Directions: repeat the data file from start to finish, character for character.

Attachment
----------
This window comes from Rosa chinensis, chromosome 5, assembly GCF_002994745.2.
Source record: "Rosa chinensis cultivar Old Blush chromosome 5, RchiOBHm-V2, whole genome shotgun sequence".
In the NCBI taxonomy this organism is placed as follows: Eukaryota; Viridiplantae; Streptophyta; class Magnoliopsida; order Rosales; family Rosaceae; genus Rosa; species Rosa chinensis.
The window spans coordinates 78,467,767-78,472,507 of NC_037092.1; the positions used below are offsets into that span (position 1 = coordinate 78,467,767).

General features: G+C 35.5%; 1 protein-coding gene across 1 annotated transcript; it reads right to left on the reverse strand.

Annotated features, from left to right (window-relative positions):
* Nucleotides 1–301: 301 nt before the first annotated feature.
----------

This window comes from Rosa chinensis, chromosome 5, assembly GCF_002994745.2.
Source record: "Rosa chinensis cultivar Old Blush chromosome 5, RchiOBHm-V2, whole genome shotgun sequence".
In the NCBI taxonomy this organism is placed as follows: Eukaryota; Viridiplantae; Streptophyta; class Magnoliopsida; order Rosales; family Rosaceae; genus Rosa; species Rosa chinensis.
The window spans coordinates 78,467,767-78,472,507 of NC_037092.1; the positions used below are offsets into that span (position 1 = coordinate 78,467,767).

General features: G+C 35.5%; 1 protein-coding gene across 1 annotated transcript; it reads right to left on the reverse strand.

Annotated features, from left to right (window-relative positions):
* Nucleotides 1–301: 301 nt before the first annotated feature.